There’s a little bud growing out of the top of Groot’s head that I like and can’t say I noticed in the movie. It’s a neat suggestion of the fact that he’s still growing. The paint on it is green and that’s it. The sculpt on top of Groot’s head sort of looks like a combination of cabbage and brain and it makes me slightly nauseous. I try not to think too hard about Groot’s physiology.

From the neck down the figure is hard plastic of the sort I associate with cheap-o toys with no articulation. That’s okay. This is more a Groot for standing around than for having adventures with. And the plastic may seem cheap, but I bet if this guy fell a few feet onto the floor it wouldn’t hurt him.


The Ravager suit is sculpted well enough that now that I’ve seen the movie it seems just fine. Maybe there are some details missing here and there, but when you consider the fact that initial promotion showed Groot in this getup in the opening scene I’m not too worried about it. The Ravagers are the dumbest people in the galaxy. I don’t doubt that there are some inconsistencies in their wardrobe.

There’s tons of sculpted detail all over – differing textures, ties, zippers, straps and whatnot. There’s just enough paint on the more significant portions to keep this from feeling like a Dollar Tree toy. The metallic parts are a nice, bright metallic silver and the oranges are a thick, deep orange. As dark as the red is, it would have been easy to screw up the orange and not get it on thick enough. It looks good, though. This is the kind of figure that Hasbro might have chosen to just not paint the back, but the buckles and straps back there are painted, too. They’re all precise, solid paint apps.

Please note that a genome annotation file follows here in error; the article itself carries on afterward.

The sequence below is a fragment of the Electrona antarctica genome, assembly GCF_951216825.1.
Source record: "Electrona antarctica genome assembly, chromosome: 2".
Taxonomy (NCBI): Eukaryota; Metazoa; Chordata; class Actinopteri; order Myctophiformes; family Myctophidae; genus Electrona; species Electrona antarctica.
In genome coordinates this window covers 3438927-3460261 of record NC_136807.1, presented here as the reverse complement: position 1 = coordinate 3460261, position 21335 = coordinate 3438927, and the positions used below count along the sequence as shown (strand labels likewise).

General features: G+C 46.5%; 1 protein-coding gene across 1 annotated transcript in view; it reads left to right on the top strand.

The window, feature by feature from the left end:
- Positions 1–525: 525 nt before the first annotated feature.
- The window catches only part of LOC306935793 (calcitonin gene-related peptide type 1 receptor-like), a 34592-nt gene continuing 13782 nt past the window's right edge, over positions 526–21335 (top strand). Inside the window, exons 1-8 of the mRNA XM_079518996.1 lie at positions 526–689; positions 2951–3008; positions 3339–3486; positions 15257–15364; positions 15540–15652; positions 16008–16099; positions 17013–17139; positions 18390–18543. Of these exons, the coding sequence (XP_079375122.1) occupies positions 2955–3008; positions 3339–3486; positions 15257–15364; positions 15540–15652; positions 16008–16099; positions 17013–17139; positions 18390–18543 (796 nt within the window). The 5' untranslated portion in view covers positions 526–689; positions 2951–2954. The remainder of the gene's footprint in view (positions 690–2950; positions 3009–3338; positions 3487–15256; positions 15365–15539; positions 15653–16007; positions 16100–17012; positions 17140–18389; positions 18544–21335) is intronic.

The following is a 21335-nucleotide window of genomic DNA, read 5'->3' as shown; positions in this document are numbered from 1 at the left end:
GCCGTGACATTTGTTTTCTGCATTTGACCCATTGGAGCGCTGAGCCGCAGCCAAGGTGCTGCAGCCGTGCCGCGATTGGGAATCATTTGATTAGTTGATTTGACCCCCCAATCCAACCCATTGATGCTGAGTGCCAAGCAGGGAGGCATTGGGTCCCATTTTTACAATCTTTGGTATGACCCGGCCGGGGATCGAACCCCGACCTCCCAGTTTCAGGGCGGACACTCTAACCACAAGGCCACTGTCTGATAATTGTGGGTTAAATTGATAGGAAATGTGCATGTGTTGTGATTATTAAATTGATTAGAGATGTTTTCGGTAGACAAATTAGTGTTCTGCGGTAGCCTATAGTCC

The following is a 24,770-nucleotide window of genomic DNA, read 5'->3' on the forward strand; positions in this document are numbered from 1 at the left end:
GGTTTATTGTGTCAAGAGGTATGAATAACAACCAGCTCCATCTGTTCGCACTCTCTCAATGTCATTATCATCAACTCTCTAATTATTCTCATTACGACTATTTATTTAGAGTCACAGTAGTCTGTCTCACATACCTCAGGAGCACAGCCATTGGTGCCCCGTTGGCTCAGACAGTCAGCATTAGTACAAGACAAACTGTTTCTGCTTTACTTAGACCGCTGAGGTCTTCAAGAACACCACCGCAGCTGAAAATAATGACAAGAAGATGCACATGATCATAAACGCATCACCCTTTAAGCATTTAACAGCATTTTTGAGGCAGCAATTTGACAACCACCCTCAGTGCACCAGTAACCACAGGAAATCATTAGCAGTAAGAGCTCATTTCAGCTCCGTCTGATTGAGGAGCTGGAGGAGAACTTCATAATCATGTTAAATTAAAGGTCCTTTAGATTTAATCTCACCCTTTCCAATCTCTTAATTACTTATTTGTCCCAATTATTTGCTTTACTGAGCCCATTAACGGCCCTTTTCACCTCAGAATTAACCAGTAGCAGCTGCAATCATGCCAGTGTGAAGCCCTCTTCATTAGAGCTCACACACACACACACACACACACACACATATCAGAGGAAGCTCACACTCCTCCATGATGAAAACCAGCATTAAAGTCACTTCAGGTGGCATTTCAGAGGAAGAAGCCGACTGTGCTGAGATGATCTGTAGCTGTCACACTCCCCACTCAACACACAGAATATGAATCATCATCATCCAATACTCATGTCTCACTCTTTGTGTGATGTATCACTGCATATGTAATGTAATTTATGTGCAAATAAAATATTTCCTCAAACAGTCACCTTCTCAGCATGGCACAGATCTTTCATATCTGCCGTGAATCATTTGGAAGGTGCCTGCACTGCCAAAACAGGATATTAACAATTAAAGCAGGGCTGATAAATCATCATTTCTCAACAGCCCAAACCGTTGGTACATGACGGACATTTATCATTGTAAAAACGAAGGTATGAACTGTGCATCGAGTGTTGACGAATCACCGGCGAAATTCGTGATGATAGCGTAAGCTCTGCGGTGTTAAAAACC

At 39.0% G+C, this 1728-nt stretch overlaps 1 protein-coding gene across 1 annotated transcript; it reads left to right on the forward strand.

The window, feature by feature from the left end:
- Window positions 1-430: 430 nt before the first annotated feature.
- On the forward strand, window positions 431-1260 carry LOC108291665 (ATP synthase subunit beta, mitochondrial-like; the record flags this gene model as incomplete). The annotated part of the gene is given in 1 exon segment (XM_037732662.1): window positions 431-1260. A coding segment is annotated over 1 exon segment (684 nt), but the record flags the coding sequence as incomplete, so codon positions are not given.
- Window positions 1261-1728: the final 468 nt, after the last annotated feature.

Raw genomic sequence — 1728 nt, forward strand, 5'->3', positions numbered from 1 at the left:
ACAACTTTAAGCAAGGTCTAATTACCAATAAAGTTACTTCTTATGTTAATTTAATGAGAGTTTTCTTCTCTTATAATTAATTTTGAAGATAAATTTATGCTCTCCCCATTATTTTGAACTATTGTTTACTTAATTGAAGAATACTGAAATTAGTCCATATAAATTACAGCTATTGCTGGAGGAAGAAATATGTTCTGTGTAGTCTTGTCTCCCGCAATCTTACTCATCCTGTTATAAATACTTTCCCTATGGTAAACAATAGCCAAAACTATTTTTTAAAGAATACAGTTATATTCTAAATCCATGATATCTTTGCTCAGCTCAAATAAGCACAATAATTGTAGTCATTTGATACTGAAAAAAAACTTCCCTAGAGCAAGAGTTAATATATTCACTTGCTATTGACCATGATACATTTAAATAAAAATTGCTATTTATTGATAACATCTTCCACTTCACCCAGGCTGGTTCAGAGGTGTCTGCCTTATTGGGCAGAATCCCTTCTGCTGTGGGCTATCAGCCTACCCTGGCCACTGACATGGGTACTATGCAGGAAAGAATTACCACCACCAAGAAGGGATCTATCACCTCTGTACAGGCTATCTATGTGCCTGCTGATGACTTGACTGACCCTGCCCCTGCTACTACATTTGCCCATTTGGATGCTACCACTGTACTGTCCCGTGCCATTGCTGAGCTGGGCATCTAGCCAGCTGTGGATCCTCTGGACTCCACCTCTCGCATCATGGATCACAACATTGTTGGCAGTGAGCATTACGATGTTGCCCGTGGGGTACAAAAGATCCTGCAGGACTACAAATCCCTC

Groot’s arms and hands match everything else. I keep referencing the fact that this could have been a cheap-o toy, but it is not. The hands are separate pieces made of the same material as the head. The sculpting is strong and they look great.


The legs and feet are all the same mold as the body, but that’s okay. The whole figure is sculpted with a certain pose and it looks good.

ACCESSORIES

This is the sort of toy that doesn’t come with any extras, but I would totally buy a deluxe version with alternate heads (or faces). Hasbro could make angry, sad, and worried portraits and repack this exact figure with them and I’d shell out forty bucks for that.
And that Ravager’s eye. I’d need that, too. So he can wake up and be like, “Where’s my eye?”

FUN

Groot gets all the adorable points, but there’s not much fun to be had here. The head is on a swivel joint. The shoulders are hinged swivels. The hands look like they should swivel, but I couldn’t get them to move and I didn’t want to tear the hands off of my son’s Groot.
The legs are static, but what could you do with short little legs like that, anyway? I’d rather have the figure be stable than have useless joints anyway.

OVERALL

For twenty bucks, this is a great little figure to put on your shelf or for your kid to enjoy having. There’s not much to play with, but sometimes that’s okay. In this case, for $20, it’s okay.

I’d love to see what a talented customizer could do with this Groot. I bet there are some killer paint jobs out there already.

5 out of 5